Atmosphere 3

The crowd is very small during the Bahamas Bowl, but the staff does a good job of providing a fun atmosphere, regardless.

The seats are set pretty far back from the field, mostly because of the track, but also because the stands are raised. This makes it pretty easy to see the action, however, and since the venue is so small, there really isn’t a bad seat in the house. The venue also has large scoreboards behind each end zone, which are easy to see from anywhere inside the stadium.

Fans who attend the game will be rewarded with plenty of giveaways, including free t-shirts and pom-poms, as well as a Junkanoo performance during halftime, featuring traditional Bahamian costumes, dancing, and music. You will also find local companies giving away samples of things like personal care products. In addition, you can check out the fan fest, located in the southwest corner, which has football-themed games and a bouncy house for the kids. And no matter which teams are invited, you will always see plenty of orange and white, in the form of Popeye’s flags, banners, and on-field logos. There are also plenty of Bahamian flags, as well as one or two US ones (both national anthems are played before the game begins).

Neighborhood 4

The stadium is in the Bahamas, which is hard to knock. However, not everything here is a resort area.

Thomas A. Robinson National Stadium is located outside Nassau (the capital city) on New Providence, the Bahamas’ 11th-largest island. The 21-mile long island features some amazing resort areas, especially on the east end near Paradise Island, where you can participate in unforgettable experiences such as literally swimming with dolphins. The stadium, though, is located in a more rural area near the center of the island, close to a large lake. To get there you may drive through some pretty run-down neighborhoods, and there isn’t much in the immediate vicinity. The scenery is beautiful, however, with gorgeous palm trees and other tropical vegetation in view as you look out during the game.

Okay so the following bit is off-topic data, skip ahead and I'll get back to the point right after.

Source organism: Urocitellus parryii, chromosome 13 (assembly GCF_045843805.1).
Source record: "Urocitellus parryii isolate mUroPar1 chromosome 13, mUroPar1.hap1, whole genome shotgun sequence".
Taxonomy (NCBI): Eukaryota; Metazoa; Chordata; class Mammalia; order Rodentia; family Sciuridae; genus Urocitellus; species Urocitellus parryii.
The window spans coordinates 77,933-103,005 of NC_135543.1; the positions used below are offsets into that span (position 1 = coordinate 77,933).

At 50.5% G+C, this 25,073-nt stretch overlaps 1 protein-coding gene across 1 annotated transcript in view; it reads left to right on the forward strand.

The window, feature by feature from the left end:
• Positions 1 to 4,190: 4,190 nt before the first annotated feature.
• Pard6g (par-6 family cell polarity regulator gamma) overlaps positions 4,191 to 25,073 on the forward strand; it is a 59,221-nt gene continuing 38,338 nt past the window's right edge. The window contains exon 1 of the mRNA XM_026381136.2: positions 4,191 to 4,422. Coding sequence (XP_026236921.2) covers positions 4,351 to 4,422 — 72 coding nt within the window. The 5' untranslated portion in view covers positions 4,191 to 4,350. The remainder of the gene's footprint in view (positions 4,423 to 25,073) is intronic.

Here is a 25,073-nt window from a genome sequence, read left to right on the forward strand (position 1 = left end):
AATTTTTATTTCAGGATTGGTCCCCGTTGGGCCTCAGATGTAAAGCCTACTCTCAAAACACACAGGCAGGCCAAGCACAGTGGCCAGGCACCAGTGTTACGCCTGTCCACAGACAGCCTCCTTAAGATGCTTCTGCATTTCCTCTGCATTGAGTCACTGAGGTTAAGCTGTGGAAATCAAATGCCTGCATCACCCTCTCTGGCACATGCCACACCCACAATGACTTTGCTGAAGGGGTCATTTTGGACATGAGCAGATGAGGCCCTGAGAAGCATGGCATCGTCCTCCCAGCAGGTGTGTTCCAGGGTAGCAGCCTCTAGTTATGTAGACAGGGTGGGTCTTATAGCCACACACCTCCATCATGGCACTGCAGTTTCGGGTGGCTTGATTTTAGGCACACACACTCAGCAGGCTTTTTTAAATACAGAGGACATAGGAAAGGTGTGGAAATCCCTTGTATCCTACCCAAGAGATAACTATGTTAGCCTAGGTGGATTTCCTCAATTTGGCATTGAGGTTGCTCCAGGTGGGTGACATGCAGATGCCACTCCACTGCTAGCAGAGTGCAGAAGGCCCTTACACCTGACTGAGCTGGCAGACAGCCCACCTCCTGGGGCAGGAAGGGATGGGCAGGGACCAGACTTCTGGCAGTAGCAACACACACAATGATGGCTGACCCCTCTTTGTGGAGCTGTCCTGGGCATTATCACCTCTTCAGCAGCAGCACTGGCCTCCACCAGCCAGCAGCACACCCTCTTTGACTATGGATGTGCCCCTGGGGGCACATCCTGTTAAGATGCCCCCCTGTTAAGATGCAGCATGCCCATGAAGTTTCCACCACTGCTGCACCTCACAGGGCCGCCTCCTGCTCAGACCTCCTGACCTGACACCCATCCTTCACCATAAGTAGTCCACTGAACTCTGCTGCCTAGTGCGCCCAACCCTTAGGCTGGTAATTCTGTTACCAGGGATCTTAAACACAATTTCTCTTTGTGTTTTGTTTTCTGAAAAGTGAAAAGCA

There are lots of great restaurants located in the resort areas along the beach, or in Nassau proper. There are also plenty of things to do on the island, depending on how much time you have or how much you are willing to spend; for example, snorkeling, cruises, fishing, etc. Or if you happen to be a landlubber, there is a zoo near the stadium showcasing wildlife from all across the Bahamas. Be aware that many of the activities, such as snorkeling or the dolphin and sea lion experiences, take several hours and start early in the day, so you probably won’t have time for them on game day. That said, you may want to plan for several days, if possible.